Well, in theory this works, but in practice you're rarely holding it in portrait mode exactly right, with the screen off, to activate the action with accuracy. It's much easier just to power on the screen and swipe up the camera icon from the lock screen, and this is an area that HTC seems to have put in a feature for the sake of it.
In terms of the snaps you actually take, it's a mixed bag I'm afraid. Don't take that to mean that the HTC One M8, despite the low megapixel count, isn't a fine camera phone. It absolutely is, and has a blazingly fast shutter and auto-focus ability (both essential for a decent device) and as I said in low light it's almost beyond compare - but that's only one part of the puzzle.
It seems this effort to capture all those lovely photons has a consequence, as any scene with light coming in from another source - on a sunny day, for instance - will wash out the photo and cause parts of it to horribly over-expose.
Similarly, looking at these images on a larger screen or zooming in at all shows a high degree of noise in the images, with blocky scenes easily found. This isn't something many are going to do regularly though, and the pictures on the phone screen or on Facebook will look great for the most part.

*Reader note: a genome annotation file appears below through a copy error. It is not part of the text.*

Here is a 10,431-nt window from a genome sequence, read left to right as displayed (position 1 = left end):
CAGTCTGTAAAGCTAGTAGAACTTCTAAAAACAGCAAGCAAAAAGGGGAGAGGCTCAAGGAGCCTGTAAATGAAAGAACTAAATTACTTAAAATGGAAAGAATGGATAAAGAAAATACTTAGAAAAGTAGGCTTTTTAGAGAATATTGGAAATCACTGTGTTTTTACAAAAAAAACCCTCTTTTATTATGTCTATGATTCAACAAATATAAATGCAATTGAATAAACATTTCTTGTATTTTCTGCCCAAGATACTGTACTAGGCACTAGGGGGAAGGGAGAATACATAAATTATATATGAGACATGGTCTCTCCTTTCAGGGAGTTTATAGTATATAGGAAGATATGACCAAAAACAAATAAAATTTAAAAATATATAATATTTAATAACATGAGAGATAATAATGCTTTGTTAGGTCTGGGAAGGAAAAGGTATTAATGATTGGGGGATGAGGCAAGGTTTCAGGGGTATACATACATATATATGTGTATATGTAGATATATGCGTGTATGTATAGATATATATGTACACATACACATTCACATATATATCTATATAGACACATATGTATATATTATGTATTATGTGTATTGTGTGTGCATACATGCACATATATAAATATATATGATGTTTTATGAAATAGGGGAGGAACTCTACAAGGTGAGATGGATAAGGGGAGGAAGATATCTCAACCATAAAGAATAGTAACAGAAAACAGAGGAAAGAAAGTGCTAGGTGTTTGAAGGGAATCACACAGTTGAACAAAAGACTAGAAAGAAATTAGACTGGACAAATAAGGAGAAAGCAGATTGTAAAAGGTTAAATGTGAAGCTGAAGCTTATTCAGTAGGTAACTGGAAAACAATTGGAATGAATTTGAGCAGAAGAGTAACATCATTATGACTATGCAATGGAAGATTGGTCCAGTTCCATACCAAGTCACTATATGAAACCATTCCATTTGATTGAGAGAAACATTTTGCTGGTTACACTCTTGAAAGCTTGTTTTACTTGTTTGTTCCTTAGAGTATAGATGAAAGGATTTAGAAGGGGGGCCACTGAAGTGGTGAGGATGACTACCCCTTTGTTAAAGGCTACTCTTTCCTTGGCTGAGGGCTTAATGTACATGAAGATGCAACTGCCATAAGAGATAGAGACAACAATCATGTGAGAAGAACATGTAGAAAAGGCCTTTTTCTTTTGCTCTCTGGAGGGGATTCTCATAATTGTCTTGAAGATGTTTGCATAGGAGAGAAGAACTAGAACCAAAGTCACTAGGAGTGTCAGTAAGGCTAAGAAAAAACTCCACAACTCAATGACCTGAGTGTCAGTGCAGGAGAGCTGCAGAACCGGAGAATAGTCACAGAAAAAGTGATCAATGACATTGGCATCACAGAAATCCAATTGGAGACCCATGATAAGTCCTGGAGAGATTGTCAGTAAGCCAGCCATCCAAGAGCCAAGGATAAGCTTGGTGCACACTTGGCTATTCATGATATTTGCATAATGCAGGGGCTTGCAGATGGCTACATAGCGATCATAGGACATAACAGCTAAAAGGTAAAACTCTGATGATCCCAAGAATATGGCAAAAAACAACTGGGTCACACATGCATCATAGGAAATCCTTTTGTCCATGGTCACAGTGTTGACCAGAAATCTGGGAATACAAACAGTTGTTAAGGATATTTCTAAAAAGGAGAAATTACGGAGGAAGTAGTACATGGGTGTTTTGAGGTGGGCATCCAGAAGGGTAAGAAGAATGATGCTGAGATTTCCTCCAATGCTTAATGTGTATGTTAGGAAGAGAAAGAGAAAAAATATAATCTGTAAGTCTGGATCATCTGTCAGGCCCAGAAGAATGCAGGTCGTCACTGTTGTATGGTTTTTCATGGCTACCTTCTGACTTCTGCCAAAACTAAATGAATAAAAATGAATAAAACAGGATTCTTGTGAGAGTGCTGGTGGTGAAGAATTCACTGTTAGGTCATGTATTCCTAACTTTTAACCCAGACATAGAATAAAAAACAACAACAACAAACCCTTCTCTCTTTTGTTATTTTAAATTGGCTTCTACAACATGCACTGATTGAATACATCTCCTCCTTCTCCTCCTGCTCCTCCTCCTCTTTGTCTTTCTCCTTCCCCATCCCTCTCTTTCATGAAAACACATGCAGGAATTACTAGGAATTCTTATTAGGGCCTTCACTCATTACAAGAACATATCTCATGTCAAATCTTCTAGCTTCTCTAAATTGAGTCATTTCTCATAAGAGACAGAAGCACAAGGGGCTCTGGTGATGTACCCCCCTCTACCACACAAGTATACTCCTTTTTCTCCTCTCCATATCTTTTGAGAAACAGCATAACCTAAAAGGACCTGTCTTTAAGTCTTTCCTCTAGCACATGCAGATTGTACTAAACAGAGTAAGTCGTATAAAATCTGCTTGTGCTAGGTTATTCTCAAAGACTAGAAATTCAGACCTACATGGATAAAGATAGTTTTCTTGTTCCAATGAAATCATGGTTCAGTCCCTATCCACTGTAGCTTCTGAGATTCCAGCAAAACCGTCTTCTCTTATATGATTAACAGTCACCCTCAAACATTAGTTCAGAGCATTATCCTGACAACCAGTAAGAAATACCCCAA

HTC's work into educating the consumer about the benefits of the Ultrapixel and Duo Camera seems rather weak when you consider that neither of these features are used in the HTC One Mini 2 (in reality, the One M8 Mini when it comes to design), the HTC One E8 or the HTC Desire Eye. It's not a good enough feature to command a massive premium, and given the apathy to 4MP shots, could be a problem.
The other area of improvement is through the Zoe feature, which makes a return to the HTC One M8 after mixed reviews on the first phone. It's a clever feature, allowing you to take a small amount of footage to capture a scene rather than just taking loads of photos.
The video reels can be extended now though, as once you've selected the Zoe mode in the camera lenses section (a new simplified area where you've got all the snapping options) you can hold the shutter button down to take a Zoe for as long as you like.
Once you've done that, you can then get an instant highlight video as before, and it still looks nice and professional. However, while HTC thinks it's cleaned up the Gallery app to allow you to more easily see these clips, in truth it's become something of a confusing mess.
HTC has also got some weird plan to be able to share these Zoes as part of an event online - that way, others with cameraphones (not even HTC variants needed) can add in their own pics to the highlights reel, which is pretty cool. Well, it would be if the app was out, but months later we're still seeing no sign of it.
After taking the Zoe and the pictures from the event, you can then look for them all in one easy place in the gallery. Except you've got a Timeline, Albums or Locations to choose from, with the middle option finding any picture at all that's on the One M8.
Then when you click in, the interface looks the same as the one before it, meaning it's hard to know if you're in the right place to see the video highlight reel, which actually is rather cool.